Amid a sweeping crackdown on dissent in Egypt, security forces have forcibly disappeared hundreds of people since the beginning of 2015, according to a new report from Amnesty International.

It's an "unprecedented spike," the group says, with an average of three or four people disappeared every day.

The Republican Party, as it prepares for its convention next week has checked off item No. 1 on its housekeeping list — drafting a party platform. The document reflects the conservative views of its authors, many of whom are party activists. So don't look for any concessions to changing views among the broader public on key social issues.

Many public figures who took to Twitter and Facebook following the murder of five police officers in Dallas have faced public blowback and, in some cases, found their employers less than forgiving about inflammatory and sometimes hateful online comments.

As Venezuela unravels — with shortages of food and medicine, as well as runaway inflation — President Nicolas Maduro is increasingly unpopular. But he's still holding onto power.

"The truth in Venezuela is there is real hunger. We are hungry," says a man who has invited me into his house in the northwestern city of Maracaibo, but doesn't want his name used for fear of reprisals by the government.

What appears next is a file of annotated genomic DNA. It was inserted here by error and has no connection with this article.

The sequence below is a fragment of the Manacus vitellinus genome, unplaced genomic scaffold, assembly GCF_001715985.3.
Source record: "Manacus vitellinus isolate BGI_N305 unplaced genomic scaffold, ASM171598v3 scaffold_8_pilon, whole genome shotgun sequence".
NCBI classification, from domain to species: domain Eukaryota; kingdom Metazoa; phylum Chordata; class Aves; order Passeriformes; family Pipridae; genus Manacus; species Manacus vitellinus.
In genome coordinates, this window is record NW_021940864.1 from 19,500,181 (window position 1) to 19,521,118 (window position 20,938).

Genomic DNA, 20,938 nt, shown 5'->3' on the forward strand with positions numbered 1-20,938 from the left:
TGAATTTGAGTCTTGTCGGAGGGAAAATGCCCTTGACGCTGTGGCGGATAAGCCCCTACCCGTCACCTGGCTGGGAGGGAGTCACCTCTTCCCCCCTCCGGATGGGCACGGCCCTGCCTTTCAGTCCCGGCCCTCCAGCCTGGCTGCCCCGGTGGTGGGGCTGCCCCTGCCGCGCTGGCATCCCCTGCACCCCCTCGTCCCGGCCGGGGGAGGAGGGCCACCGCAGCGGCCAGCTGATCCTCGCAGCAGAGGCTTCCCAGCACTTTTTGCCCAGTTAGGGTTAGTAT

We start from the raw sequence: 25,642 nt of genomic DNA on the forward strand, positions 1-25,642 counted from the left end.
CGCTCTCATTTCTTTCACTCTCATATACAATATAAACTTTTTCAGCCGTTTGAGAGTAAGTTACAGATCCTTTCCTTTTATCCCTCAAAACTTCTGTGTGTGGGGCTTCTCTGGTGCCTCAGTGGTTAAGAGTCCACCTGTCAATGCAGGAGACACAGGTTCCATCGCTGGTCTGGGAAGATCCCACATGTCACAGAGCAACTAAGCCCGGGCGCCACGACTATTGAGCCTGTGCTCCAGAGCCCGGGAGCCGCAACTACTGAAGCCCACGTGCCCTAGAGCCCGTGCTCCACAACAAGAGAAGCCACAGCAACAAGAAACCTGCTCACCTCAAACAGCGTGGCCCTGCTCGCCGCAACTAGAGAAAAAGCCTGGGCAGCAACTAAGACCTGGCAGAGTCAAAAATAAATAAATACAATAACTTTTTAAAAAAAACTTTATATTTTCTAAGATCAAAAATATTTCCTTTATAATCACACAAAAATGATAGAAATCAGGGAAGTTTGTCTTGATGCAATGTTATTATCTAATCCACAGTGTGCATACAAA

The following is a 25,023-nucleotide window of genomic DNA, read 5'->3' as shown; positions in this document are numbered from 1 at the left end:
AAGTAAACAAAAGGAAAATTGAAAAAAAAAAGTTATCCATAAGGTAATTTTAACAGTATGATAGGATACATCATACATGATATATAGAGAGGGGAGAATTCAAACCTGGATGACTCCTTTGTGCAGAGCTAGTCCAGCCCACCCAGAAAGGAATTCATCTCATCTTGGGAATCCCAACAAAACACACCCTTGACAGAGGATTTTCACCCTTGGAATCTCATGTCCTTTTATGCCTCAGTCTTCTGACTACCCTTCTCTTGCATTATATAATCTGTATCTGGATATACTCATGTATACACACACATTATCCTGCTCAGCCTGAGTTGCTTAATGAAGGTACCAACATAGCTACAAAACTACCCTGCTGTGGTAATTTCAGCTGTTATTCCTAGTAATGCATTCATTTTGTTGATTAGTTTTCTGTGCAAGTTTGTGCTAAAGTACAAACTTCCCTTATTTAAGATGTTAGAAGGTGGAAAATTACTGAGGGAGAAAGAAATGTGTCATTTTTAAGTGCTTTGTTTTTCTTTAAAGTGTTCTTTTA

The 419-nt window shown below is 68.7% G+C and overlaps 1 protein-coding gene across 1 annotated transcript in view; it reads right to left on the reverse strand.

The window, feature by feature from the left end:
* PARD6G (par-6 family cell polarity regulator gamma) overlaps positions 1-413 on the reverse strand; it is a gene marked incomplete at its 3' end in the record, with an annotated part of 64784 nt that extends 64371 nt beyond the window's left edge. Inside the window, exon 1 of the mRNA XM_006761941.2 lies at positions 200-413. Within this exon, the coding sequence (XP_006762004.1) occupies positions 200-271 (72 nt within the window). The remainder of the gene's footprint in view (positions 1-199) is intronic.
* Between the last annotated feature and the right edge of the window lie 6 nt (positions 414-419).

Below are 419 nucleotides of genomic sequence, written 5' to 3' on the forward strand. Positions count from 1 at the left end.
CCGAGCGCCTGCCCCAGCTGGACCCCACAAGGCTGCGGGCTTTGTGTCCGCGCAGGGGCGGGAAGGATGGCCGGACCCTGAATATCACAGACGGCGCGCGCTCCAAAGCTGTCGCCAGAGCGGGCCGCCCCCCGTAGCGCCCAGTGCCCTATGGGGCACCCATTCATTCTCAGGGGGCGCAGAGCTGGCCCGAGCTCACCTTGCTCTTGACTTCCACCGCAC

The wiry man paces angrily as he speaks. It wasn't always this way, he says, showing how loose his pants are now.

Ask a typical teenage girl about the latest slang and girl crushes and you might get answers like "spilling the tea" and Taylor Swift. But at the Girl Up Leadership Summit in Washington, D.C., the answers were "intersectional feminism" — the idea that there's no one-size-fits-all definition of feminism — and U.N. climate chief Christiana Figueres.

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Arizona Hispanics Poised To Swing State Blue

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Editor's note: This report contains accounts of rape, violence and other disturbing events.

Sex trafficking wasn't a major concern in the early 1980s, when Beth Jacobs was a teenager. If you were a prostitute, the thinking went, it was your choice.

Jacobs thought that too, right up until she came to, on the lot of a dark truck stop one night. She says she had asked a friendly-seeming man for a ride home that afternoon.

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Britain Apologizes For Colonial-Era Torture Of Kenyan Rebels

Jun 9, 2013
Originally published on June 9, 2013 6:36 pm

A 60-year-old wound in Kenya has finally found its recompense.

Last week, the British government finalized an out-of-court settlement with thousands of Kenyans who were tortured in detention camps during the end of the British colonial reign. The historic apology — and the unprecedented settlement — has been years in the making.

It started with a Harvard graduate student named Caroline Elkins. She became fascinated with the Mau Mau — Kenyan rebels from the tribe called Kikuyu — who fought in the '50s and '60s for independence from the British. Back then, in the British press, the Mau Mau were seen as murderous criminals. But Elkins discovered that much more violence was committed by colonial authorities.